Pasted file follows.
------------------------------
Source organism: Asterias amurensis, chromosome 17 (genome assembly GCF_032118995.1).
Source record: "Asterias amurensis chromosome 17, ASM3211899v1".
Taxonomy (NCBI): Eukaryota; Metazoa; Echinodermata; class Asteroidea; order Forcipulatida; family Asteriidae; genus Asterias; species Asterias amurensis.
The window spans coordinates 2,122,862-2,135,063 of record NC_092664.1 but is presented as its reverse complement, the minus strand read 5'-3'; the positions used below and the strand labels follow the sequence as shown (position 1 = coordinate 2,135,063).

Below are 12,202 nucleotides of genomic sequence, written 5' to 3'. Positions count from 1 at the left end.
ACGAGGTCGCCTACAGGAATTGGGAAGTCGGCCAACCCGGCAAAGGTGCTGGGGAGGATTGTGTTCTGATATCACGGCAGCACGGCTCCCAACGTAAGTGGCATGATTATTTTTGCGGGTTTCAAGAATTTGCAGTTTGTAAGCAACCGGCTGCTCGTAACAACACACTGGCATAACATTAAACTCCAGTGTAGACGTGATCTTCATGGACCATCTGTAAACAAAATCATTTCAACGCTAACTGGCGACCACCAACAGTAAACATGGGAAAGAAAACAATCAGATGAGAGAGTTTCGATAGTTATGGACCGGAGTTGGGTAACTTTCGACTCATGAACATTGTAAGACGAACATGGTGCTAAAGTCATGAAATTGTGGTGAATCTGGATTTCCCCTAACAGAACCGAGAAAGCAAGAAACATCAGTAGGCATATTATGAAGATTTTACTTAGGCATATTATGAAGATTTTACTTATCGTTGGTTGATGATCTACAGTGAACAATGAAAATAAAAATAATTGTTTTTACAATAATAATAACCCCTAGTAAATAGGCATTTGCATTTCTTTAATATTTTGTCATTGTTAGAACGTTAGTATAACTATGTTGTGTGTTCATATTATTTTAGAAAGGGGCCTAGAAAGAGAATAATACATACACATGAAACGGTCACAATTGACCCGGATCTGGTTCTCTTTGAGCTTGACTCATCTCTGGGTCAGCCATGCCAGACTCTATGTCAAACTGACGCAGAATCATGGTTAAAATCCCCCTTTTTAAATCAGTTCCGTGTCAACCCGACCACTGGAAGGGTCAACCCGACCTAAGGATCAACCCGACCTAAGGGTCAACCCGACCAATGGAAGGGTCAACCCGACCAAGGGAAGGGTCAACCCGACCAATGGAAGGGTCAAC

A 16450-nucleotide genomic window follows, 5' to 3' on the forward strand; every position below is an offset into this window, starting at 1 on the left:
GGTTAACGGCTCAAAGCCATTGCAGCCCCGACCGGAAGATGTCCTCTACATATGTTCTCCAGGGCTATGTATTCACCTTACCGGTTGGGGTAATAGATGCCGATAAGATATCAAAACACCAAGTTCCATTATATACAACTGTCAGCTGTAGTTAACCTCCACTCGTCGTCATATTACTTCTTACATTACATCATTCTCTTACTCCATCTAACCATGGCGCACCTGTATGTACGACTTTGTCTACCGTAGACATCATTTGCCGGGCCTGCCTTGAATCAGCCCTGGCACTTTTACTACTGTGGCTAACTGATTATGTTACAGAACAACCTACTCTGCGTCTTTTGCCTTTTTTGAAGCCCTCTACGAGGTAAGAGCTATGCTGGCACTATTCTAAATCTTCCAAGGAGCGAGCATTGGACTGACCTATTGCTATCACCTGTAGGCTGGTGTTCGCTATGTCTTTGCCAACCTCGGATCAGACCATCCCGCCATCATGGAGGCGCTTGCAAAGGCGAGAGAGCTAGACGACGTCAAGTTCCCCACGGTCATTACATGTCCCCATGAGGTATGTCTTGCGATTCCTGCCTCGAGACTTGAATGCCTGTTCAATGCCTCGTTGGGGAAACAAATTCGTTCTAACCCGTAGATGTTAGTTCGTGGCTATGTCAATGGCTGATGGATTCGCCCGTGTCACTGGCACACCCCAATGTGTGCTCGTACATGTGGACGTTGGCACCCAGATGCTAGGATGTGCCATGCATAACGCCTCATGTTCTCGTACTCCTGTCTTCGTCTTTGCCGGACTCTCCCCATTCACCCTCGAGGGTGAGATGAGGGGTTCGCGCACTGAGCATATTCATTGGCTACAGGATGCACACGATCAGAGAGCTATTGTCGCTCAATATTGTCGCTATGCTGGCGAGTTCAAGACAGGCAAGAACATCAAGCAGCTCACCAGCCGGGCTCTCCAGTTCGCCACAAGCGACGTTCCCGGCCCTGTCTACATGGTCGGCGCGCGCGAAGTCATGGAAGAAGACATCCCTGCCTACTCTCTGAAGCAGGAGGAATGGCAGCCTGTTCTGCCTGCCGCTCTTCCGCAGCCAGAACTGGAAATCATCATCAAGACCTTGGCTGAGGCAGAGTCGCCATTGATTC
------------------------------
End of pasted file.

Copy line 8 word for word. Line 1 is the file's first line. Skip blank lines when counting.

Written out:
GGTTAACGGCTCAAAGCCATTGCAGCCCCGACCGGAAGATGTCCTCTACATATGTTCTCCAGGGCTATGTATTCACCTTACCGGTTGGGGTAATAGATGCCGATAAGATATCAAAACACCAAGTTCCATTATATACAACTGTCAGCTGTAGTTAACCTCCACTCGTCGTCATATTACTTCTTACATTACATCATTCTCTTACTCCATCTAACCATGGCGCACCTGTATGTACGACTTTGTCTACCGTAGACATCATTTGCCGGGCCTGCCTTGAATCAGCCCTGGCACTTTTACTACTGTGGCTAACTGATTATGTTACAGAACAACCTACTCTGCGTCTTTTGCCTTTTTTGAAGCCCTCTACGAGGTAAGAGCTATGCTGGCACTATTCTAAATCTTCCAAGGAGCGAGCATTGGACTGACCTATTGCTATCACCTGTAGGCTGGTGTTCGCTATGTCTTTGCCAACCTCGGATCAGACCATCCCGCCATCATGGAGGCGCTTGCAAAGGCGAGAGAGCTAGACGACGTCAAGTTCCCCACGGTCATTACATGTCCCCATGAGGTATGTCTTGCGATTCCTGCCTCGAGACTTGAATGCCTGTTCAATGCCTCGTTGGGGAAACAAATTCGTTCTAACCCGTAGATGTTAGTTCGTGGCTATGTCAATGGCTGATGGATTCGCCCGTGTCACTGGCACACCCCAATGTGTGCTCGTACATGTGGACGTTGGCACCCAGATGCTAGGATGTGCCATGCATAACGCCTCATGTTCTCGTACTCCTGTCTTCGTCTTTGCCGGACTCTCCCCATTCACCCTCGAGGGTGAGATGAGGGGTTCGCGCACTGAGCATATTCATTGGCTACAGGATGCACACGATCAGAGAGCTATTGTCGCTCAATATTGTCGCTATGCTGGCGAGTTCAAGACAGGCAAGAACATCAAGCAGCTCACCAGCCGGGCTCTCCAGTTCGCCACAAGCGACGTTCCCGGCCCTGTCTACATGGTCGGCGCGCGCGAAGTCATGGAAGAAGACATCCCTGCCTACTCTCTGAAGCAGGAGGAATGGCAGCCTGTTCTGCCTGCCGCTCTTCCGCAGCCAGAACTGGAAATCATCATCAAGACCTTGGCTGAGGCAGAGTCGCCATTGATTC